Relevance of epidurography and epidural adhesiolysis in chronic failed back surgery patients.
Clin J Pain. 1995 Jun;11(2):147-50
Authors: Devulder J, Bogaert L, Castille F, Moerman A, Rolly G
OBJECTIVE: Pain treatment in the chronic failed back surgery patient remains problematic. Defining the pathogenesis of the pain could be helpful in treatment. The assumption that epidural fibrosis and adhesions might play an important role in the origin of the pain is verified.
DESIGN: We investigated 34 patients in whom peridural fibrosis was suspected. An epidural catheter was inserted via the sacral hiatus. Injections of contrast dye, local anesthetic, corticosteroid, and hypertonic NaCl 10% were carried out daily for 3 days. Spread of the contrast dye in the epidural space was evaluated after 10 and 20 ml injection volume.
SETTING: Subjects were patients in a pain clinic of a university hospital in Belgium.
PATIENTS: Chronic pain patients with failed back surgery syndrome were examined. Nerve pathology was demonstrated and epidural fibrosis suspected or proved with magnetic resonance imaging (MRI) examination.
OUTCOME MEASURES: Improvement in the contrast filling defects of the epidural space were noticed during treatment and correlated with pain improvement.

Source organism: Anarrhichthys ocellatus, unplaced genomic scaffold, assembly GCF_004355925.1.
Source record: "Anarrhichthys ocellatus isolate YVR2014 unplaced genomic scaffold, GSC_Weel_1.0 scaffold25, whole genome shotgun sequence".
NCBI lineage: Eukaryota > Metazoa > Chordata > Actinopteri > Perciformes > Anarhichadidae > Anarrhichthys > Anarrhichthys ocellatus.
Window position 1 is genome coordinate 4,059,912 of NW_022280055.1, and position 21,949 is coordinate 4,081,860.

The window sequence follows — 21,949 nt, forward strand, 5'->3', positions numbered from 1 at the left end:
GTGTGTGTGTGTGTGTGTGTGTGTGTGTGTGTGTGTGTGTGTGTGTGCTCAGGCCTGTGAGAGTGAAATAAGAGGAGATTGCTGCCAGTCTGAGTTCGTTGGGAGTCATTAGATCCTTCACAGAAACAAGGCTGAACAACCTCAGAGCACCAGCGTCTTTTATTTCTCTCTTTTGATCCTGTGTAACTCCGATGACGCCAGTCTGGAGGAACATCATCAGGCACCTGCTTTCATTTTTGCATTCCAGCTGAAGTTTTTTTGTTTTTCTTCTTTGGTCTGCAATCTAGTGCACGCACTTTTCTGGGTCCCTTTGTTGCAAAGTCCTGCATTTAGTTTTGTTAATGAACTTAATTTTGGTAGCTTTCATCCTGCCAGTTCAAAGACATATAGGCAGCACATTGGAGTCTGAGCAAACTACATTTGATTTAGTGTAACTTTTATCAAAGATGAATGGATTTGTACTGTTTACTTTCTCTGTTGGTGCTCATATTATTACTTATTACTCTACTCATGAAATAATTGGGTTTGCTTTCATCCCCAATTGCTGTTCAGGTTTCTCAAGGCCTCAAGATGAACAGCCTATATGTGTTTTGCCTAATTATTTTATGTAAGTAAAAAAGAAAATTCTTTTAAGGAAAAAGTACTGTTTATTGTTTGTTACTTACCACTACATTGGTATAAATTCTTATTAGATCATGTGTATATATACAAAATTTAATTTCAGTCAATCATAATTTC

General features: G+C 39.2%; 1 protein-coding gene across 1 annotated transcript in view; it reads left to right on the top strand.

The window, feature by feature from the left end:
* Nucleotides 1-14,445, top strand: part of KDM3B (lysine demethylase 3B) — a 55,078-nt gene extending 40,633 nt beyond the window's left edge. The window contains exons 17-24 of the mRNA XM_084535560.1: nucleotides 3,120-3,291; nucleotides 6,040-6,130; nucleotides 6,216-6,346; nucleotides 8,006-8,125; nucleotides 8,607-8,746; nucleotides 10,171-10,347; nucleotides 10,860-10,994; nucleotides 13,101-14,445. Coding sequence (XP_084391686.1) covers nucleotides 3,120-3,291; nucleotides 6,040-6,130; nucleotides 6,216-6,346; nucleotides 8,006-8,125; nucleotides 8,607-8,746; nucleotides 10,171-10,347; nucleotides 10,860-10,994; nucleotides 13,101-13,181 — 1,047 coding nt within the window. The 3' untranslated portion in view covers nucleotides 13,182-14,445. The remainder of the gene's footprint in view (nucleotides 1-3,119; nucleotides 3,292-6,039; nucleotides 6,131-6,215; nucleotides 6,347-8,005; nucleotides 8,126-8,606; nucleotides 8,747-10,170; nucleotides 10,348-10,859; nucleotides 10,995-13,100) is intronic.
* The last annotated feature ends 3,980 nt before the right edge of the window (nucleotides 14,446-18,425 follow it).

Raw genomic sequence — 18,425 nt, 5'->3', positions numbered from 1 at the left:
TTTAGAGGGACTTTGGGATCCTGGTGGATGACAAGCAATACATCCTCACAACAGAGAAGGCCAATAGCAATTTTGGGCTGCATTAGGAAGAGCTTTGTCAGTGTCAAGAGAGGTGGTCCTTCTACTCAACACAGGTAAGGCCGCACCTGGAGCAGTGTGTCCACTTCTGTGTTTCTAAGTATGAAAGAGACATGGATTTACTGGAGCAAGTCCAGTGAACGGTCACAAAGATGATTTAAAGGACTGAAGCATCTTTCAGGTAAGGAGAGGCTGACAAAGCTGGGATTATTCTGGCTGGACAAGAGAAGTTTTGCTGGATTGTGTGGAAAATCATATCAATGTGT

RESULTS: Filling defects were noted in 30 of the 34 patients investigated. After the third day an objective improvement of contrast spread was documented in 14 patients. In seven patients improvement in pain occurred for only a very limited period (1 month). Statistical analysis (chi square analysis) could not demonstrate that improvement of contrast spread was correlated with better pain behavior. In 16 patients no improvement in contrast spread could be visualized. Pain improvement occurred in only four patients and for a limited period of 1 month. Long-term results are even worse.
CONCLUSION: Epidurography might confirm epidural filling defects for contrast dye in the patients with epidural fibrosis. A better contrast dye spread, assuming scar lysis, does not guarantee a sustained pain relief. A more direct visualization of the resulting functional changes after adhesiolysis as with epiduroscopy might be useful.
PMID: 7549172 [PubMed – indexed for MEDLINE]